One graduate’s incredible journey from dancer to doctor

Beth Peterknecht had no need to worry about stage fright today ahead of her graduation speech to a packed audience at Liverpool Philharmonic Hall.

Following an initial career as a professional dancer, Beth has now graduated with honours in medicine and is ready to begin an exciting next chapter as a qualified doctor.

“Thanks to my parents, I grew up watching the old MGM musicals with Fred Astaire, Gene Kelly, Cyd Cherise and Debbie Reynolds and I dreamt of West End stardom. So at 18, I moved from the West Midlands to London and spent three years at musical theatre school followed by 12 months at ballet school and carved a path as a professional dancer,” explains Beth, 33.

After a “wonderful” few years working in Germany, injury and health problems unfortunately derailed Beth’s dancing dream and she was faced with the daunting task of choosing and forging a new career.

“I was devastated that I had to stop dancing when I did and it took me a while to recover and pull myself together. I have always been fascinated by medicine and as a child wanted to be either a West End star or a doctor – two very different, yet both extremely challenging, roles! When my parents suggested medicine as a potential new career idea, it reignited a spark inside of me, but I wasn’t sure I was capable of getting onto such a prestigious course.”

However, undaunted, Beth looked into her options and realised that a foundation entry programme could offer her a route into medicine. In 2012, Beth was awarded a place on the university’s Year Zero foundation programme, and following a year of study at Carmel College progressed directly onto the Medicine and Surgery undergraduate degree course at the School of Medicine.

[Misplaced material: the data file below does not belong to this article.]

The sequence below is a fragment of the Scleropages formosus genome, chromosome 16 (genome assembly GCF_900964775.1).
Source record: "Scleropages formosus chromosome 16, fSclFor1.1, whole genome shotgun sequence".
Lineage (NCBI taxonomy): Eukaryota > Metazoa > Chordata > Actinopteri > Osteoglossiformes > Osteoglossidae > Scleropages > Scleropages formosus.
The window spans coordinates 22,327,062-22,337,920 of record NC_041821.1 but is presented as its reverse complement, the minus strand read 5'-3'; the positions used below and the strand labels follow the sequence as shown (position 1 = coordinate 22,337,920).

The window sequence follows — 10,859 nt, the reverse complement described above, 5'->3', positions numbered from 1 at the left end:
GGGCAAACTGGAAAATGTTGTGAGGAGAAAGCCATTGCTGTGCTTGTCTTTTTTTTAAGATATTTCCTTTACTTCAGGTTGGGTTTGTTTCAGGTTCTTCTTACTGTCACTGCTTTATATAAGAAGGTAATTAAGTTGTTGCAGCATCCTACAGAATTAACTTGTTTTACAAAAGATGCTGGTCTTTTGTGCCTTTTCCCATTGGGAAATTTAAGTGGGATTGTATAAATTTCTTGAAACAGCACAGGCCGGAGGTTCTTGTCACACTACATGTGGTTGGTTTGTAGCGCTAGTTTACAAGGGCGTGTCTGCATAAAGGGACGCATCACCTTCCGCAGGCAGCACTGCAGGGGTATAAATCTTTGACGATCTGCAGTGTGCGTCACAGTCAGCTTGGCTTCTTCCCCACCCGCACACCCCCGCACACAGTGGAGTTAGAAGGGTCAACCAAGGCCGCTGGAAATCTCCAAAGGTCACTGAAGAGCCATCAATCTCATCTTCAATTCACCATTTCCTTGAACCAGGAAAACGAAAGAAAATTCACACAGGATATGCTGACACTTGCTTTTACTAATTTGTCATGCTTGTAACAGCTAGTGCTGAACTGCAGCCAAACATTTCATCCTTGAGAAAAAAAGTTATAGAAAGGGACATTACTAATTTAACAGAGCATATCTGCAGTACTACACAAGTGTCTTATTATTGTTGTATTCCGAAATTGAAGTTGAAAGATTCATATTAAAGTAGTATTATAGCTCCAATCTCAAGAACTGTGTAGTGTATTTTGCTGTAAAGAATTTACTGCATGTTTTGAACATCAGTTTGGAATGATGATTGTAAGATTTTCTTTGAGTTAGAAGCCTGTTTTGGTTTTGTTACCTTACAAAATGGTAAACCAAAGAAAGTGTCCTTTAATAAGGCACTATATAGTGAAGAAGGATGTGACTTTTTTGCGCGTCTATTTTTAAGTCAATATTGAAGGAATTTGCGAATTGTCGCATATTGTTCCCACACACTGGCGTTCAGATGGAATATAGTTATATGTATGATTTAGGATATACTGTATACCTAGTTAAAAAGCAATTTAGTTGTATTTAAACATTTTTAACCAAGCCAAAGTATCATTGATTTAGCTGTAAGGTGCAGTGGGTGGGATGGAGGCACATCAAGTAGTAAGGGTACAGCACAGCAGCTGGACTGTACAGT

“I’m so grateful to the Year Zero programme and the School of Medicine for taking a chance on me – despite my non-traditional background – and helping me to realise my ambition,” says Beth.

The last seven years at Liverpool have been life-changing both professionally and personally for Beth. In addition to getting to grips with hospital ward rounds and publishing her first academic paper, she and her husband Mike celebrated the birth of daughter Sofie in 2014. She credits the “unwavering support” she has received from family, friends, colleagues and staff for getting her through it all.

Beth is now considering a career in academic medicine and will soon begin an Academic Foundation Programme (AFP) back in the West Midlands.

“I’m not sure what specialty I want to pursue yet, but I prefer the outpatient-based specialties like dermatology and rheumatology. However, my experiences show that sometimes plans change and we have to adapt – so I’ll see what comes my way.”

Beth was awarded the prestigious honour of giving the student speech at her graduation ceremony today, and it seems fitting that her Liverpool journey ended with a spotlight and a stage.

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Beth performing during her time as a ballet dancer.